Friday, 17 March 1989


Paul Anderson, review of My Girl by Barrie Keefe (Theatre Royal, Stratford East), Tribune, 17 March 1989

Barrie Keefe's  new play is a gritty naturalist two-hander set in a run-down rented flat in Leytonstone High Road. Anyone who has been forced into the London private rented sector knows the sort of place: £70 a week for three damp, cold, tastelessly furnished and poorly decorated rooms, with shared bathroom and toilet and a dangerous gas water-heater in the kitchen.

The people who live here are Sam (Karl Howman), a social worker coming up to his 30th birthday, his pregnant wife, Anita (Meera Syal), and their baby daughter. Sam and Anita are broke. The baby keeps them up at night. Anita is worried that worse poverty is to come. Sam is frustrated by his work and suffers from boils. They bicker. And as the date on which the second baby is due approaches, he becomes increasingly distant from her, spending more and more time away from home with a young woman whom he claims is just another social work case but is actually a putative affair.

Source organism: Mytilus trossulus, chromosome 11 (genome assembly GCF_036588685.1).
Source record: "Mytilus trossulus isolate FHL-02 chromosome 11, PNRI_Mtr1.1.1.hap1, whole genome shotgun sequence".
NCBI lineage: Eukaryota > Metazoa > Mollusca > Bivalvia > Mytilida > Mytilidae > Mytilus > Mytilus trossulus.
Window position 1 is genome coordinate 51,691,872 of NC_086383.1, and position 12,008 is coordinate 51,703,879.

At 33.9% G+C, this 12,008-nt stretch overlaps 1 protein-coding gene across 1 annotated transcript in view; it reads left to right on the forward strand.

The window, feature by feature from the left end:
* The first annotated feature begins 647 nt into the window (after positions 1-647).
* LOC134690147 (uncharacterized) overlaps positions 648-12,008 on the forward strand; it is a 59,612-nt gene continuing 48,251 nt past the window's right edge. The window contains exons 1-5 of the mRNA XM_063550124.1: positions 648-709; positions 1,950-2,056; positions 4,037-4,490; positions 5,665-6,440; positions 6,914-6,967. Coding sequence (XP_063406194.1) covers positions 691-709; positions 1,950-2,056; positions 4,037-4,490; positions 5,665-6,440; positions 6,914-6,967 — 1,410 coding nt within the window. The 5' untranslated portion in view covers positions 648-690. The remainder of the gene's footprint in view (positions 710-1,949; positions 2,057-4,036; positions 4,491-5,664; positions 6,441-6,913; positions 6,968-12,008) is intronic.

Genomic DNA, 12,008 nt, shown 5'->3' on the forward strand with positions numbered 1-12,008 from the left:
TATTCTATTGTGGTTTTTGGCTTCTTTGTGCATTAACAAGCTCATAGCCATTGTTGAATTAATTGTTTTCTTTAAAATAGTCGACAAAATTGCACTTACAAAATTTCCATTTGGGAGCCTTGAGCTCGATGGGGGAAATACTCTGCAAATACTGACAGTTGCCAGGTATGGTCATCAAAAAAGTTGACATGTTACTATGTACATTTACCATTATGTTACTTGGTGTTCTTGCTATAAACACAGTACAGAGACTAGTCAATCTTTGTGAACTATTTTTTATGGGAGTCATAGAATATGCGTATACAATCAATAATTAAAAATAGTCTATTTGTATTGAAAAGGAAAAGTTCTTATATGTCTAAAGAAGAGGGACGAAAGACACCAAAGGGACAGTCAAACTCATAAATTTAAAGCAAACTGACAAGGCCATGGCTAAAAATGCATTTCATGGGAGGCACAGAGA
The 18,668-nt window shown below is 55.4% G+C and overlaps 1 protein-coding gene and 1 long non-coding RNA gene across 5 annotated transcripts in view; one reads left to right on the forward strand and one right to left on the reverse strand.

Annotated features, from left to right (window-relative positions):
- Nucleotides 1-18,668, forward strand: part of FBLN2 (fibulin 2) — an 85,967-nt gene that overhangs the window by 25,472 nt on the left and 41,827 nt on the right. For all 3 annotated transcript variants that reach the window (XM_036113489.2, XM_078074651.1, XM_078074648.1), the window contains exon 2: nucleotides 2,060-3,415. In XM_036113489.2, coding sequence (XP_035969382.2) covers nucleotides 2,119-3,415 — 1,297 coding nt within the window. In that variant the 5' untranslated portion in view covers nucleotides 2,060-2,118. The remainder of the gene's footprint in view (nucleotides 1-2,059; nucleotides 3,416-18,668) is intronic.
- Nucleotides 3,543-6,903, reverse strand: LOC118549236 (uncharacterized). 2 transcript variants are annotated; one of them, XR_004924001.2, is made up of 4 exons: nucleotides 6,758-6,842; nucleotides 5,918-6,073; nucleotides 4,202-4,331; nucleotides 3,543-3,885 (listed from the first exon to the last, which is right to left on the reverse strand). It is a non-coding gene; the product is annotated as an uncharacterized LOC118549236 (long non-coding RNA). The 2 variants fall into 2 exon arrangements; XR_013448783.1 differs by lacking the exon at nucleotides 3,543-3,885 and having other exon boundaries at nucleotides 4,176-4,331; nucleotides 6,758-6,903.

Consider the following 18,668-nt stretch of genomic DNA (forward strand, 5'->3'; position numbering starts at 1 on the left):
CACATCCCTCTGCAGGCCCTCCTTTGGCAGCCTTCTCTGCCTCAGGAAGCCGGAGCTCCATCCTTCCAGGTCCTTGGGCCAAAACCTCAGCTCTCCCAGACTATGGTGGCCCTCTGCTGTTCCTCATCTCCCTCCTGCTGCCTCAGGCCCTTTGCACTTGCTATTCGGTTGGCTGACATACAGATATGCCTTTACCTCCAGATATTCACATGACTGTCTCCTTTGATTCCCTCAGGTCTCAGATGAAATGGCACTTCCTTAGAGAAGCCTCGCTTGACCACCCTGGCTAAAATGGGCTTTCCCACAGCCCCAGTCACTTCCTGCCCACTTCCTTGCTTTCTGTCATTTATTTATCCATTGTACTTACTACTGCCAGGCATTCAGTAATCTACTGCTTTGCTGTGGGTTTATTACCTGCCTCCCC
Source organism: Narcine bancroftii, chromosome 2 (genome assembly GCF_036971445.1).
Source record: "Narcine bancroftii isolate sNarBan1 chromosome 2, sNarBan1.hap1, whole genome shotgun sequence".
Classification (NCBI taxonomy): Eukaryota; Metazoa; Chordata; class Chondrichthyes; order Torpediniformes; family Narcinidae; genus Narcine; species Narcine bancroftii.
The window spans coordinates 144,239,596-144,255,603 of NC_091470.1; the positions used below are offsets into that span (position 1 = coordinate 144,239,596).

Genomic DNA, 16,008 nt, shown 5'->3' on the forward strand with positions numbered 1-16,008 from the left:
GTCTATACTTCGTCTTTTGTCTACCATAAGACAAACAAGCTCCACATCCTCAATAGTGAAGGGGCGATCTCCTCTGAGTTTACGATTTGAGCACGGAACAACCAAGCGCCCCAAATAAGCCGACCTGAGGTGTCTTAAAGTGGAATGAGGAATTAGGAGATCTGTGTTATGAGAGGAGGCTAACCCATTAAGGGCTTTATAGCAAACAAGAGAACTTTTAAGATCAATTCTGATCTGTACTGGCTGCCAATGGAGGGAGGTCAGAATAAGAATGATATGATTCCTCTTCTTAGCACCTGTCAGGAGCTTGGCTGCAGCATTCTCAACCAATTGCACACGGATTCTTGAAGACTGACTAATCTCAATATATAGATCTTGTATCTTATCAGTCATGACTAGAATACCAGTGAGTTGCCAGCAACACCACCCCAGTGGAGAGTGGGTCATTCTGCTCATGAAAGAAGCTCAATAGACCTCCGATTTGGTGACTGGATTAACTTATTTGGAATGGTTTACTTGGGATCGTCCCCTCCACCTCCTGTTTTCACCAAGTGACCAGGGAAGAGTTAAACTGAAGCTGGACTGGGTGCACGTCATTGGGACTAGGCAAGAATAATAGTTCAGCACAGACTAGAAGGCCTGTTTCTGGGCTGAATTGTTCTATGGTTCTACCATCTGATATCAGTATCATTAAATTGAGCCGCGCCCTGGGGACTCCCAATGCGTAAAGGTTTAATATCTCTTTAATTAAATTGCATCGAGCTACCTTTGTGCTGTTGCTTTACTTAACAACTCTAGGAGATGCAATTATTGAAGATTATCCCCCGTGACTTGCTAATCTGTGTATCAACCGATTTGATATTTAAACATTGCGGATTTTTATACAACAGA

My Girl ends with reconciliation, after Sam: helps deliver.the baby and decides to quit his job so that the family can live outside London. But its not a simple happy ending: the reason Tor Sam and Anita's poverty is that Sam considers his job as a social worker as a political activity, helping the really poor to win small battles against the system. Getting out is an admission of defeat And what about all the poor without professional qualifications, who can't simply get out? If all this sounds grim, it's only part of the story.

Even as disaster follows disaster in the first two-thirds of the play, there is no shortage of laughs. Keeffe has an unerring ear for the language of everyday life, and Syal and Howman do his dialogue proud. Sam and Anita are not mere victims.

There are times when My Girl is a touch too sentimental, but on the whole it is a well-constructed, provocative and entertaining play about poverty. It's also refreshing to see a return to the kitchan sink in polemical political drama. The past couple of years have seen radical playwrights tending to concentrate on exploring the apparent successes of Thatcher's Britain (David Hare's The Secret Rapture and Caryl Churchill's Serious Money, to take just two examples): it's no bad thing to be reminded that the poor are still with us.